Businessman from China investing in Vancouver real estate ordered to repay millions
Landmark decision for financial crime in Canada's real estate market, says lawyer
By Cory Correia, CBC News Posted: Feb 24, 2017
In what's being described as a landmark case, a businessman accused of disappearing from China, after withdrawing a loan there equivalent to $10 million and reappearing in Vancouver in possession of several multi-million dollar Lower Mainland properties, has been ordered to repay the money.
In June 2016, lawyers for China CITIC Bank brought an application before a B.C. Supreme Court judge to freeze the assets of Shibiao Yan, who was accused of approving the withdrawal of a 50 million RMB line of credit extended to a company he controlled in China and never repaying it.
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According to court documents, Yan, who has been living in Vancouver with his wife and daughter, purchased three homes in Surrey worth $1 million, $2.3 million and $3.1 million, while his wife paid $2.5 million for a Vancouver house.
A China CITIC Bank officer said in an affidavit that one of the homes in Vancouver was bought following a withdrawal on the line of credit.
The China CITIC Bank took the issue to an arbitration tribunal in China in July 2015, which found Yan personally liable for payment of the debt.
The bank then filed a petition with a B.C. court in August 2016 seeking to recognize and enforce the Chinese arbitration award.
"There is some financial crime happening in Vancouver in the real estate market." - China CITIC bank lawyer Christine Duhaime
This week, a B.C. Supreme Court judge ruled in favour of upholding the Chinese arbitration hearing decision, which ordered Yan to repay the equivalent of nearly $10 million Canadian to the China CITIC Bank.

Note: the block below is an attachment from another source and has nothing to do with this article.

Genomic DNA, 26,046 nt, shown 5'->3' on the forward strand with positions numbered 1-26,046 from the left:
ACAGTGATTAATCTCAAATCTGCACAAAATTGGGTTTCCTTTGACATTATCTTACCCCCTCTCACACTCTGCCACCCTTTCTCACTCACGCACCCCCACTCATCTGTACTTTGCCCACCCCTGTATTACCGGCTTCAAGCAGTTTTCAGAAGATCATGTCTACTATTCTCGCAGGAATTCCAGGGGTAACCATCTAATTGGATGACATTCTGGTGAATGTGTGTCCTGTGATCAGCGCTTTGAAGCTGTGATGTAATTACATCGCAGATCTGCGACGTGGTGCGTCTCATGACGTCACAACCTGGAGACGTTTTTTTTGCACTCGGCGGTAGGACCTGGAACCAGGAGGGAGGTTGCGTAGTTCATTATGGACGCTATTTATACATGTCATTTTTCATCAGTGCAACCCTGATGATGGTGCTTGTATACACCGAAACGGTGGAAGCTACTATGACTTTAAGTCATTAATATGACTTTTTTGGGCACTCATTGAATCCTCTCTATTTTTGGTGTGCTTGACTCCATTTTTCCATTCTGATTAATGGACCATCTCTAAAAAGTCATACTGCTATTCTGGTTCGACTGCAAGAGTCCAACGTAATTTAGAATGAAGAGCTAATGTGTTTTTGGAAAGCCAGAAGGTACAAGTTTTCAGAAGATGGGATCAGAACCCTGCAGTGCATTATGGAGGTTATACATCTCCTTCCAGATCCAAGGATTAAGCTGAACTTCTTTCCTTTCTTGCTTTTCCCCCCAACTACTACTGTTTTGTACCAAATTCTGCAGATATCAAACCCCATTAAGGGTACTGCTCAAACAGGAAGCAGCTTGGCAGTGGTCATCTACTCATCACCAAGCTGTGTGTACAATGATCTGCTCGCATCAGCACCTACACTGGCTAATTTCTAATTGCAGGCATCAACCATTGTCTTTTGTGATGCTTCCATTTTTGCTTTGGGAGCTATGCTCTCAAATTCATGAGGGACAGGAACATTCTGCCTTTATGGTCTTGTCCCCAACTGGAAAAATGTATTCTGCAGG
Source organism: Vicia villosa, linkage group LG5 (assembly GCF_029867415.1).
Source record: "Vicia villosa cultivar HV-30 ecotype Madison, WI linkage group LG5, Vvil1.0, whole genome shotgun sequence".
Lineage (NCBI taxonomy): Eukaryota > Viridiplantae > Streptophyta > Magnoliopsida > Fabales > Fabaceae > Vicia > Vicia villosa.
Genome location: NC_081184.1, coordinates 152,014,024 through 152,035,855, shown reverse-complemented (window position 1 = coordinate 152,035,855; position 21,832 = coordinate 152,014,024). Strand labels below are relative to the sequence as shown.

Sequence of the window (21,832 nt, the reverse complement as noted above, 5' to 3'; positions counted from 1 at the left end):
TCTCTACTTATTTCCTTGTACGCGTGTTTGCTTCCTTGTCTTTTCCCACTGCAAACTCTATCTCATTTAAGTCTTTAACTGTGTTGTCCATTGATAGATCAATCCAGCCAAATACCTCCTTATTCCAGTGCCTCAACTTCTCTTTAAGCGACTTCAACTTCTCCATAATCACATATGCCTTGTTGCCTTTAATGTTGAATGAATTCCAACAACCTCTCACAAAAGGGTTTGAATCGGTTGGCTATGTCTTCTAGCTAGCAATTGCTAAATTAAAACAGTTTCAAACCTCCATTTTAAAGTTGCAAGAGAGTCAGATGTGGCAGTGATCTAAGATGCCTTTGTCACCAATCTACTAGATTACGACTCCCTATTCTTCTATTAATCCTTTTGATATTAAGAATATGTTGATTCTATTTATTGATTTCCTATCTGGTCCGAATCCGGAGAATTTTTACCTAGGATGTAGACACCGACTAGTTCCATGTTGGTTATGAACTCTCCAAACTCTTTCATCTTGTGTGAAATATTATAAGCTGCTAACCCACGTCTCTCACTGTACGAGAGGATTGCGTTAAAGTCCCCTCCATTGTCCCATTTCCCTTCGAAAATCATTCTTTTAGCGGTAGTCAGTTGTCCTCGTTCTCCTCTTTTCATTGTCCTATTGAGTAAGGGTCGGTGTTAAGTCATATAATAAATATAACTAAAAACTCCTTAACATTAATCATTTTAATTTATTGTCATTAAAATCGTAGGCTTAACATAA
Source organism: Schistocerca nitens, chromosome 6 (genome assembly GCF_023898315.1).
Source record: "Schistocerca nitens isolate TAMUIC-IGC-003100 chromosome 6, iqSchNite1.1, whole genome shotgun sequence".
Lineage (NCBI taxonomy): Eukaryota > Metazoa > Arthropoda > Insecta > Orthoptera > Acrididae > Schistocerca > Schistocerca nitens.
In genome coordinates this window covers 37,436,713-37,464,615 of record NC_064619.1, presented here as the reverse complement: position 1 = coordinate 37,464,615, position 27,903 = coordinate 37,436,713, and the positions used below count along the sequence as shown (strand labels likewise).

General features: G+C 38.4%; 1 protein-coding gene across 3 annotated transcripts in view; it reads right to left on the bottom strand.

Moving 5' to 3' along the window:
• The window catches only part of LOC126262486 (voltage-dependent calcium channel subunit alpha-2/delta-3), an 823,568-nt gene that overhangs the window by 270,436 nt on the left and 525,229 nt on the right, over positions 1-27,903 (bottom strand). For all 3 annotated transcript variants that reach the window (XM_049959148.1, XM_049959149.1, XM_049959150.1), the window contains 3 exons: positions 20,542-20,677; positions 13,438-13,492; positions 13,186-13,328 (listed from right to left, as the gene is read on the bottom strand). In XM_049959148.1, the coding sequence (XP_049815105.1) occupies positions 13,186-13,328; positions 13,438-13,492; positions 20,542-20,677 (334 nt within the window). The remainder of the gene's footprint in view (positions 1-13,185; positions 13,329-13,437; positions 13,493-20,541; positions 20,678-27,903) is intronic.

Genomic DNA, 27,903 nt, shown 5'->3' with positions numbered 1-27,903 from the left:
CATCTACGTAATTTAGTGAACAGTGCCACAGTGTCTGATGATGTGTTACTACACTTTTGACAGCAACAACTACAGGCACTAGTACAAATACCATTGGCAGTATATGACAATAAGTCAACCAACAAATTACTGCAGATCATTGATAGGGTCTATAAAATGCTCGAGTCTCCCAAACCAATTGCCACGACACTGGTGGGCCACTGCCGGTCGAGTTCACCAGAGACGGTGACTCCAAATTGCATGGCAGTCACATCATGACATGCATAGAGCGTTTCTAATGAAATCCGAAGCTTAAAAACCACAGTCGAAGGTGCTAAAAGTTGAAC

More cases to come
Foreign arbitration awards have been enforced in British Columbia before, but this is apparently the first time the avenue has been explored by a state-owned bank in China, involving a Chinese foreign national in Vancouver in the real estate sector.
"It's the first time that we're aware of where a state owned Chinese government entity has used an arbitration and come to a place like Canada to enforce a loan where the money has come into real estate in Vancouver." said China CITIC Bank lawyer Christine Duhaime.
According to the court documents, some of the information on Yan and his wife, Ms. Gao, was uncovered by the China CITIC Bank during a routine anti-money laundering review.
Duhaime, who is an expert in financial crime, says Chinese banks have been seeing people disappear with significant amounts of outstanding bank loans.
"I have seen lists of debts from other banks, and yes, there are other cases that other banks in the same situation are looking at to recover," said Duhaime.
She says in the past the banks have simply accepted these losses, but now because of the success of this case many more will look to recover their money.
"It is a good result for B.C. in the sense that I think it sends a positive message that to the extent there is some financial crime happening in Vancouver in the real estate market ... there is some recovery [possible]," said Duhaime.
Duhaime says the bank will now try to recoup the money from Yan, who was given 30 days to appeal the decision